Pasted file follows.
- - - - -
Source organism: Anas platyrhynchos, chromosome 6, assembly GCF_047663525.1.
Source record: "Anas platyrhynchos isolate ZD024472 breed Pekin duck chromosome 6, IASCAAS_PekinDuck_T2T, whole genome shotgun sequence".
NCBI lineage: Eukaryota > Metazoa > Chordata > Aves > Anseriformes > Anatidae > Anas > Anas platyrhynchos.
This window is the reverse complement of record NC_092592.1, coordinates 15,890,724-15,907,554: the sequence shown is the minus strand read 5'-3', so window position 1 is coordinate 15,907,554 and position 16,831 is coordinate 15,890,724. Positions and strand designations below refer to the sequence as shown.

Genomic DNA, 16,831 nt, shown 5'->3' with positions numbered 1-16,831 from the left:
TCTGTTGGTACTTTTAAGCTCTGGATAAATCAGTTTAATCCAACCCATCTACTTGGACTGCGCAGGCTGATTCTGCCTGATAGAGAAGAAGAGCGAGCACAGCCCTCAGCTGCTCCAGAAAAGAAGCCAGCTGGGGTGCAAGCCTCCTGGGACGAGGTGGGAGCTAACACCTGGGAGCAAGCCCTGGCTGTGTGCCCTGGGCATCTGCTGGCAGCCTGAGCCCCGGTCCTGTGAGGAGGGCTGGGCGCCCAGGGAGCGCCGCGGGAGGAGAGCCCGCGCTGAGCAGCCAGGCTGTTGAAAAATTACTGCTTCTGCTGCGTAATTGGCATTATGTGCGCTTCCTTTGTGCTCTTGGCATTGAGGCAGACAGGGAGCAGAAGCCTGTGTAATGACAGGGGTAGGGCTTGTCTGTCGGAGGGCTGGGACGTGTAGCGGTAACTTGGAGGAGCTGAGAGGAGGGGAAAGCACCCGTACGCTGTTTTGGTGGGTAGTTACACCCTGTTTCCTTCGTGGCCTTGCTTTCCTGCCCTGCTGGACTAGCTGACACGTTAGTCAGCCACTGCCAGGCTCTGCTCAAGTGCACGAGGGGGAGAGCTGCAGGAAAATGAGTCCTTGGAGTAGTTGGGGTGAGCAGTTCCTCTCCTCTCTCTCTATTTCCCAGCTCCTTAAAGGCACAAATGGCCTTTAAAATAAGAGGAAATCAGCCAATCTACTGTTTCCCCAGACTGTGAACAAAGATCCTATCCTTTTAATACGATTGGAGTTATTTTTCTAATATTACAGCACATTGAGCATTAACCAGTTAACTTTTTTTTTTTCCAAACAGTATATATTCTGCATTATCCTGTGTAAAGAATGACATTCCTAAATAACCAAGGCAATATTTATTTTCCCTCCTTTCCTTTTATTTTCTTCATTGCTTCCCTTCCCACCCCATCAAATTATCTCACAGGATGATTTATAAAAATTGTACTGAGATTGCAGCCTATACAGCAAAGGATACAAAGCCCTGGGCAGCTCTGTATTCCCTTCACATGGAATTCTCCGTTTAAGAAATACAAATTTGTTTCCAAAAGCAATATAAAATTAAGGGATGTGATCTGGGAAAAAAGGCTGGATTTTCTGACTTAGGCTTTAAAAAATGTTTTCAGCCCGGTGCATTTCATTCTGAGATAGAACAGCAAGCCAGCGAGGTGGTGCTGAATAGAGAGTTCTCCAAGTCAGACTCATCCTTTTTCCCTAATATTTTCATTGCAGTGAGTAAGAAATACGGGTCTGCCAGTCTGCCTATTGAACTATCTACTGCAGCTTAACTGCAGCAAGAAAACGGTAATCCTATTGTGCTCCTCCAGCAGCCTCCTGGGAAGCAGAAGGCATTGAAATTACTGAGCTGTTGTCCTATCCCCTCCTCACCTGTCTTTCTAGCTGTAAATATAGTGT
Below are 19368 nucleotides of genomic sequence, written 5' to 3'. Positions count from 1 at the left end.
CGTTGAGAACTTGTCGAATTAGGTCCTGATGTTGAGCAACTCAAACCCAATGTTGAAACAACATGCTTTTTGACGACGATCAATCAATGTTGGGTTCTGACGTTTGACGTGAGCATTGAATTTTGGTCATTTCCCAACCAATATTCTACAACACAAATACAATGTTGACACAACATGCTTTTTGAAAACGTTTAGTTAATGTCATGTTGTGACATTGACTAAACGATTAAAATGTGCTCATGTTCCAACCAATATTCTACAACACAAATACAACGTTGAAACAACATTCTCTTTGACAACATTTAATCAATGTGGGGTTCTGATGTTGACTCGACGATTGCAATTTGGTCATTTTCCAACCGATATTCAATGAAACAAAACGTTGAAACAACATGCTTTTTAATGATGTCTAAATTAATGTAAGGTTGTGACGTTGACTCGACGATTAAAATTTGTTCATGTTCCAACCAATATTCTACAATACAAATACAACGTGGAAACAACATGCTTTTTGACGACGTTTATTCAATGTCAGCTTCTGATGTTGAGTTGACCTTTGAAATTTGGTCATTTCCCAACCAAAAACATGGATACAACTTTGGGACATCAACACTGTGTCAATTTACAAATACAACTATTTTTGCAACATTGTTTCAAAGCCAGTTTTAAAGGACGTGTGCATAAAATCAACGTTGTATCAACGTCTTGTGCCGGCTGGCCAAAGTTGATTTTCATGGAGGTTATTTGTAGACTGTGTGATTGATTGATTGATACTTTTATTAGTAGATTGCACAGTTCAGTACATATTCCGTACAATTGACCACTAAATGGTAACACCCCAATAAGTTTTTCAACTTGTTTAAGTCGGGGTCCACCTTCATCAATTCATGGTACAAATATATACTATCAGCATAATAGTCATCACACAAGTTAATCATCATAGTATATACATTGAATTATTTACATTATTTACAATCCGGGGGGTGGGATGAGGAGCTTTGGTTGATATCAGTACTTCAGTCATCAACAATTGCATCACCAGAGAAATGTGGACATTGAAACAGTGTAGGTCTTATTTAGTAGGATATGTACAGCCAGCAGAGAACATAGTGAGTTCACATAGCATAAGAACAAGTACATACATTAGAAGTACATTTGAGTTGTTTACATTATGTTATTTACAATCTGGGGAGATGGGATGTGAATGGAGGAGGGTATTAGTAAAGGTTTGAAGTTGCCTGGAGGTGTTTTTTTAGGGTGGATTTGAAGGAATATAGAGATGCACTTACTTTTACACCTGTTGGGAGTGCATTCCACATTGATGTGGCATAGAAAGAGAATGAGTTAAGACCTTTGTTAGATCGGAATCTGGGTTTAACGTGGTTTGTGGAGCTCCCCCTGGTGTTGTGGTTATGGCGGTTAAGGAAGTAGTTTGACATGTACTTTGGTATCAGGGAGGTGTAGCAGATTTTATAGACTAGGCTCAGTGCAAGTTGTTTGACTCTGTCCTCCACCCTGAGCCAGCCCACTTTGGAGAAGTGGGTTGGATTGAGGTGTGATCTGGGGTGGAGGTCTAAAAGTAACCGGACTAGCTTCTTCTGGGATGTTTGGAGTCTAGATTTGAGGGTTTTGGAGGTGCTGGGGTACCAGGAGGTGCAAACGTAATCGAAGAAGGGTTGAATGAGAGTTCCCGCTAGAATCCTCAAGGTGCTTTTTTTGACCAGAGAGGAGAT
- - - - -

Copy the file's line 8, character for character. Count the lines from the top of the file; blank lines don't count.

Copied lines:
CGTTGAGAACTTGTCGAATTAGGTCCTGATGTTGAGCAACTCAAACCCAATGTTGAAACAACATGCTTTTTGACGACGATCAATCAATGTTGGGTTCTGACGTTTGACGTGAGCATTGAATTTTGGTCATTTCCCAACCAATATTCTACAACACAAATACAATGTTGACACAACATGCTTTTTGAAAACGTTTAGTTAATGTCATGTTGTGACATTGACTAAACGATTAAAATGTGCTCATGTTCCAACCAATATTCTACAACACAAATACAACGTTGAAACAACATTCTCTTTGACAACATTTAATCAATGTGGGGTTCTGATGTTGACTCGACGATTGCAATTTGGTCATTTTCCAACCGATATTCAATGAAACAAAACGTTGAAACAACATGCTTTTTAATGATGTCTAAATTAATGTAAGGTTGTGACGTTGACTCGACGATTAAAATTTGTTCATGTTCCAACCAATATTCTACAATACAAATACAACGTGGAAACAACATGCTTTTTGACGACGTTTATTCAATGTCAGCTTCTGATGTTGAGTTGACCTTTGAAATTTGGTCATTTCCCAACCAAAAACATGGATACAACTTTGGGACATCAACACTGTGTCAATTTACAAATACAACTATTTTTGCAACATTGTTTCAAAGCCAGTTTTAAAGGACGTGTGCATAAAATCAACGTTGTATCAACGTCTTGTGCCGGCTGGCCAAAGTTGATTTTCATGGAGGTTATTTGTAGACTGTGTGATTGATTGATTGATACTTTTATTAGTAGATTGCACAGTTCAGTACATATTCCGTACAATTGACCACTAAATGGTAACACCCCAATAAGTTTTTCAACTTGTTTAAGTCGGGGTCCACCTTCATCAATTCATGGTACAAATATATACTATCAGCATAATAGTCATCACACAAGTTAATCATCATAGTATATACATTGAATTATTTACATTATTTACAATCCGGGGGGTGGGATGAGGAGCTTTGGTTGATATCAGTACTTCAGTCATCAACAATTGCATCACCAGAGAAATGTGGACATTGAAACAGTGTAGGTCTTATTTAGTAGGATATGTACAGCCAGCAGAGAACATAGTGAGTTCACATAGCATAAGAACAAGTACATACATTAGAAGTACATTTGAGTTGTTTACATTATGTTATTTACAATCTGGGGAGATGGGATGTGAATGGAGGAGGGTATTAGTAAAGGTTTGAAGTTGCCTGGAGGTGTTTTTTTAGGGTGGATTTGAAGGAATATAGAGATGCACTTACTTTTACACCTGTTGGGAGTGCATTCCACATTGATGTGGCATAGAAAGAGAATGAGTTAAGACCTTTGTTAGATCGGAATCTGGGTTTAACGTGGTTTGTGGAGCTCCCCCTGGTGTTGTGGTTATGGCGGTTAAGGAAGTAGTTTGACATGTACTTTGGTATCAGGGAGGTGTAGCAGATTTTATAGACTAGGCTCAGTGCAAGTTGTTTGACTCTGTCCTCCACCCTGAGCCAGCCCACTTTGGAGAAGTGGGTTGGATTGAGGTGTGATCTGGGGTGGAGGTCTAAAAGTAACCGGACTAGCTTCTTCTGGGATGTTTGGAGTCTAGATTTGAGGGTTTTGGAGGTGCTGGGGTACCAGGAGGTGCAAACGTAATCGAAGAAGGGTTGAATGAGAGTTCCCGCTAGAATCCTCAAGGTGCTTTTTTTGACCAGAGAGGAGAT